Found in the Attic: Hallicrafters S-20 'Sky Champion' receiver
By Tom Vernon on Jul 19, 2016 10:29:00 PM
This installment of Found in the Attic examines the Hallicrafters S-20 'Sky Champion' receiver. The 'Sky Champion' line was the company's' mid-priced communications receiver. Introduced in 1938, the S-20 was replaced by the S-20R in 1939. Since it was in production for less than a year, these receivers are somewhat rare.
There are several differences between the S-20 and S-20R. The S-20 primarily used tubes with grid caps, while the later S-20R used newer replacements. Tube lineup for the S-20 includes: 6K7, RF stage; 6L7, 1st detector-mixer; 6J5, HF osc; 6K7, IF amp; 6Q7, 2nd detector-AVC-1st audio stage; 6F6, audio out; 6J5, BFO and 80, rectifier.
The S-20, with single knob tuning, uses mechanical bandspread. The S-20R uses electrical bandspread as indicated by the separate bandspread knob. The illuminated "meter" in the center of the front panel of the S-20 is really a bandspread dial scale. Frequency range covers 540-1800 kHz / 1.7-5.75 / 5.62-18.4 and 17-44 MHz. Original list price was $49.50.
Sadly, it’s hard to find an S-20 or S-20R that hasn't had the front panel hacked up, and this example is no exception. A hole has been drilled above the speaker for a headphone jack, which is odd since this receiver already has one. On the plus side, there are S-20s out there that have far more holes and hacks than this one.
The chassis has seen a few modifications too. The power transformer has been replaced, which is fairly common with Hallicrafters receivers. A vintage radio forum post noted that the original transformers were rated just a few mA above normal operating current. Add a few leaky or shorted wax capacitors, and that reserve is quickly maxed out. The speaker is also not the original, and a second audio transformer attached to the speaker frame feeds the additional headphone jack.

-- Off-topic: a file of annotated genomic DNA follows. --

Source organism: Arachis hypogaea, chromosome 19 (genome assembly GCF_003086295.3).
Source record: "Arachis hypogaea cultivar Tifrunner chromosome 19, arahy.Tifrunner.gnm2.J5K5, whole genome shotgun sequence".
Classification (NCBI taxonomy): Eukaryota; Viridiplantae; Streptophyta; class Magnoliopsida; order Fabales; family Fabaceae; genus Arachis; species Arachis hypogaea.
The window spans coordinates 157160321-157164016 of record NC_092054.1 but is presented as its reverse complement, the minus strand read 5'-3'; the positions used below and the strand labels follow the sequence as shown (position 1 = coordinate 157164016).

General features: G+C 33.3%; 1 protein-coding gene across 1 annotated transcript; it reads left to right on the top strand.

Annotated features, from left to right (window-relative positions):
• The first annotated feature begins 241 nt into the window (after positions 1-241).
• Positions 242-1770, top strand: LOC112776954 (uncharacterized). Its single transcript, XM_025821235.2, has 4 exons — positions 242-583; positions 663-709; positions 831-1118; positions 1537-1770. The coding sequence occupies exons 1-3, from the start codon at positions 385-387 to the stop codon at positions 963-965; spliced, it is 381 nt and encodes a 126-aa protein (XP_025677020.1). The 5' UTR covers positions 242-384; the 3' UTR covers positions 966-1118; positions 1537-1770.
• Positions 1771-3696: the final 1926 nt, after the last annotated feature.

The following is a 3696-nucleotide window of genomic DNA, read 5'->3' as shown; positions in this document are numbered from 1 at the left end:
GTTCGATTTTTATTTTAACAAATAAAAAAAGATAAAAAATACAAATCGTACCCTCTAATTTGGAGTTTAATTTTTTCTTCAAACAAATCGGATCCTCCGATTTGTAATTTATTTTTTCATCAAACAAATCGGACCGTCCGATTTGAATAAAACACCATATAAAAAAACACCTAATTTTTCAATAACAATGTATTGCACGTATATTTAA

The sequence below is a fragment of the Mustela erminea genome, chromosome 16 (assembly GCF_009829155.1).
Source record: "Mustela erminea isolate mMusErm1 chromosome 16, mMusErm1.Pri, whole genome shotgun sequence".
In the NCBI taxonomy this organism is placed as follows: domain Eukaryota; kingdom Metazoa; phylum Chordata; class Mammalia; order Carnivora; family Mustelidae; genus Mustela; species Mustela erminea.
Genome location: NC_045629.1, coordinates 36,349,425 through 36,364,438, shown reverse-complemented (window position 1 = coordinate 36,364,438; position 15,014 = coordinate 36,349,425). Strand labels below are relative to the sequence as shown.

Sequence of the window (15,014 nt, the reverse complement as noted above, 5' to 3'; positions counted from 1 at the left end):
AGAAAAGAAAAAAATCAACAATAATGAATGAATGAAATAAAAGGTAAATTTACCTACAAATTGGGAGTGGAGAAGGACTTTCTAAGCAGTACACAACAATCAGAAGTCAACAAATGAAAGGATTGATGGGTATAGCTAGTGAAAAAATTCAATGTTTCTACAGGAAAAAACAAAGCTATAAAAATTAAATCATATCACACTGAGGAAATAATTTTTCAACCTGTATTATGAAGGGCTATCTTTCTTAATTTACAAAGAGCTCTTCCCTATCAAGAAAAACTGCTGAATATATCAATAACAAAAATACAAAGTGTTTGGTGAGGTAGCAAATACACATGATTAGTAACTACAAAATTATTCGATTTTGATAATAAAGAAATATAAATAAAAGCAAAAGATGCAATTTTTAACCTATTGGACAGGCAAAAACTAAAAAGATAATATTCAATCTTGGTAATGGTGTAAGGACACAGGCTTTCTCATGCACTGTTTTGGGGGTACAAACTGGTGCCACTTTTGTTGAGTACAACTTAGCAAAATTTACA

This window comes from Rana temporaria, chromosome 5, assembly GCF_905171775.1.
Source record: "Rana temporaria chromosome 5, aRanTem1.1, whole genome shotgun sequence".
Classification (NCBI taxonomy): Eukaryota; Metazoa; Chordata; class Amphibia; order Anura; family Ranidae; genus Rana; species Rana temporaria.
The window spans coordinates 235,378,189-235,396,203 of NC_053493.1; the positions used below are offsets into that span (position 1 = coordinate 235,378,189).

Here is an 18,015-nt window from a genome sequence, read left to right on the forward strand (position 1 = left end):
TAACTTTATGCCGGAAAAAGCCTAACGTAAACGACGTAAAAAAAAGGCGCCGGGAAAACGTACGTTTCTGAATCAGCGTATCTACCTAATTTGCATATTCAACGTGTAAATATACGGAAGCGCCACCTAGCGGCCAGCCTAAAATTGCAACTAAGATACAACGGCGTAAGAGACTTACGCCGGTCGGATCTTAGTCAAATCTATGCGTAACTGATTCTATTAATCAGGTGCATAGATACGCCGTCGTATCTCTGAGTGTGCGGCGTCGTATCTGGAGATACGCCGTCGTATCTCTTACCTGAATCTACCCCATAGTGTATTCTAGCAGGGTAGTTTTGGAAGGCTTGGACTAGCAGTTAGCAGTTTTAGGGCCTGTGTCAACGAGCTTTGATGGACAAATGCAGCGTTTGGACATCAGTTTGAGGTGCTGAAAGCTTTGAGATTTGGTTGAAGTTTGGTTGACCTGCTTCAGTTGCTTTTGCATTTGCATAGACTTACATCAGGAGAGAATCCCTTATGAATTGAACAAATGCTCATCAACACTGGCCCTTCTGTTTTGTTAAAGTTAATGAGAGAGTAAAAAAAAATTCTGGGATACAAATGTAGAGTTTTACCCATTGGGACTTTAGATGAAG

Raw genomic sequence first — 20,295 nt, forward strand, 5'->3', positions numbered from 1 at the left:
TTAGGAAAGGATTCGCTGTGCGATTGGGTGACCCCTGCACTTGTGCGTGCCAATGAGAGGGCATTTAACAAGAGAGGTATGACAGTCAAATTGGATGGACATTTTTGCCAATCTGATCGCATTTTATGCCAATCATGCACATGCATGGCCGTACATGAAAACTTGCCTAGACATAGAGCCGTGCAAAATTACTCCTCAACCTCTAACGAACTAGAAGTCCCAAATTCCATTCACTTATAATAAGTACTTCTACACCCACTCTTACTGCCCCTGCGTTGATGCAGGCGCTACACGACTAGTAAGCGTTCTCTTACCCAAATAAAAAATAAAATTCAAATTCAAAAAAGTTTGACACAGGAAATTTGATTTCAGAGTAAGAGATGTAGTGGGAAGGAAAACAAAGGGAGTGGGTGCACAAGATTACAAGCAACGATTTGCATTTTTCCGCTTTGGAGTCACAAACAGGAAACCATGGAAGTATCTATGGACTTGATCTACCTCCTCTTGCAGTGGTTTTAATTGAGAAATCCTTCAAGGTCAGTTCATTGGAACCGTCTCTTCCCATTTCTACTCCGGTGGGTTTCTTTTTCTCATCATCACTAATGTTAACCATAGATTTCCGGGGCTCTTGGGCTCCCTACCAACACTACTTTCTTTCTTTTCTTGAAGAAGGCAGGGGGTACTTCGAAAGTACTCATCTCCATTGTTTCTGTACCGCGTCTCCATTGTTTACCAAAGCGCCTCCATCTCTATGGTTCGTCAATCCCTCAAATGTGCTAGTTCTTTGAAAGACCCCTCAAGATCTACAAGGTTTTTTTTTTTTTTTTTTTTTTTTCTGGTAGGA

Most of the original wax capacitors are still in place. The multi-section electrolytic capacitor was replaced with individual units, probably in the 1950s. Given all of that, plugging this receiver in would probably not be a good idea. A check of several resistors with a DVM revealed that many had gone well out of tolerance.
Schematics and service information for the S-20 are available as a free download from the BAMA web site.
A thorough cleaning removed most of the grime from the S-20. Shafts were cleaned up with Dremel tool and buffing wheel. Unfortunately, the rotating Vernier dial has curled and split in two, a common fate for these fragile indicators with the passing of nearly 80 years. The clear plastic parts have a few warps and wrinkles as well.
Quite a few of these types of cosmetic parts for vintage receivers, such as dials, knobs and decals, are available from Radio Daze. They stock replacement dials for the S-20R, but none for the less common S-20.
As the receiver was disassembled, all the hardware was tossed in a bottle filled with WD-40. It does wonders for removing the rust and dirt. Following this weekend cosmetic cleanup, the S-20 was reassembled and ready for its photo shoot. Electronic restoration will come at a later date.
In 1932, William J. Halligan founded the Hallicrafters Company. A lifetime radio amateur, Halligan had been involved in radio parts sales for years. He finally decided it was time to start his own company, devoted to his passion of building handcrafted receivers at an affordable price point. The company name is a contraction of Halli(gan) and (Hand)crafters. It was a gutsy move. The new company had very little capital, and the country was in the midst of the Great Depression.